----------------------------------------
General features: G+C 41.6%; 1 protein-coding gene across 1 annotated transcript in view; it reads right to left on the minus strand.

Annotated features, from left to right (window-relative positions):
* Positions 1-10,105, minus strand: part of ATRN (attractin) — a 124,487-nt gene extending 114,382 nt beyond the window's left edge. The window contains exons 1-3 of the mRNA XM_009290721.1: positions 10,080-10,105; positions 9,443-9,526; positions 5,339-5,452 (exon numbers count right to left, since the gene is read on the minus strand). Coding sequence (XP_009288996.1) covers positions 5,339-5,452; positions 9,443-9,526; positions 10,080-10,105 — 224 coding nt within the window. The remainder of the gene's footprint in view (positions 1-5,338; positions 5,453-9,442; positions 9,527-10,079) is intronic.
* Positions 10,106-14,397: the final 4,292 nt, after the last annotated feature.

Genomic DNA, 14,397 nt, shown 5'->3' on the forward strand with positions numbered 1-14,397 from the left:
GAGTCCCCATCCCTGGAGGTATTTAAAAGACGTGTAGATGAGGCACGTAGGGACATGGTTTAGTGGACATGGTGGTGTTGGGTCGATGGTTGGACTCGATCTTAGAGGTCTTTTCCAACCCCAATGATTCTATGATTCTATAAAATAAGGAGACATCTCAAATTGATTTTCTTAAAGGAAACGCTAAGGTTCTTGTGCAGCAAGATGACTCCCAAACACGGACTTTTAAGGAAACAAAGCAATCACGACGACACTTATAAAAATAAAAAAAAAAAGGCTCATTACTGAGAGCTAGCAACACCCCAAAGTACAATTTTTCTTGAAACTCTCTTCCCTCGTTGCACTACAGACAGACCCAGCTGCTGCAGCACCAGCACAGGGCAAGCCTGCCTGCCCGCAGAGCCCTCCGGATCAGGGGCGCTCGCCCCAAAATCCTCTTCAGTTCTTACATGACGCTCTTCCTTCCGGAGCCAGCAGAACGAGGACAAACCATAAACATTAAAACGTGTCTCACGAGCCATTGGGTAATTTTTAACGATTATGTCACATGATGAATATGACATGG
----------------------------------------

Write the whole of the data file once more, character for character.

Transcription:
General features: G+C 41.6%; 1 protein-coding gene across 1 annotated transcript in view; it reads right to left on the minus strand.

Annotated features, from left to right (window-relative positions):
* Positions 1-10,105, minus strand: part of ATRN (attractin) — a 124,487-nt gene extending 114,382 nt beyond the window's left edge. The window contains exons 1-3 of the mRNA XM_009290721.1: positions 10,080-10,105; positions 9,443-9,526; positions 5,339-5,452 (exon numbers count right to left, since the gene is read on the minus strand). Coding sequence (XP_009288996.1) covers positions 5,339-5,452; positions 9,443-9,526; positions 10,080-10,105 — 224 coding nt within the window. The remainder of the gene's footprint in view (positions 1-5,338; positions 5,453-9,442; positions 9,527-10,079) is intronic.
* Positions 10,106-14,397: the final 4,292 nt, after the last annotated feature.

Genomic DNA, 14,397 nt, shown 5'->3' on the forward strand with positions numbered 1-14,397 from the left:
GAGTCCCCATCCCTGGAGGTATTTAAAAGACGTGTAGATGAGGCACGTAGGGACATGGTTTAGTGGACATGGTGGTGTTGGGTCGATGGTTGGACTCGATCTTAGAGGTCTTTTCCAACCCCAATGATTCTATGATTCTATAAAATAAGGAGACATCTCAAATTGATTTTCTTAAAGGAAACGCTAAGGTTCTTGTGCAGCAAGATGACTCCCAAACACGGACTTTTAAGGAAACAAAGCAATCACGACGACACTTATAAAAATAAAAAAAAAAAGGCTCATTACTGAGAGCTAGCAACACCCCAAAGTACAATTTTTCTTGAAACTCTCTTCCCTCGTTGCACTACAGACAGACCCAGCTGCTGCAGCACCAGCACAGGGCAAGCCTGCCTGCCCGCAGAGCCCTCCGGATCAGGGGCGCTCGCCCCAAAATCCTCTTCAGTTCTTACATGACGCTCTTCCTTCCGGAGCCAGCAGAACGAGGACAAACCATAAACATTAAAACGTGTCTCACGAGCCATTGGGTAATTTTTAACGATTATGTCACATGATGAATATGACATGG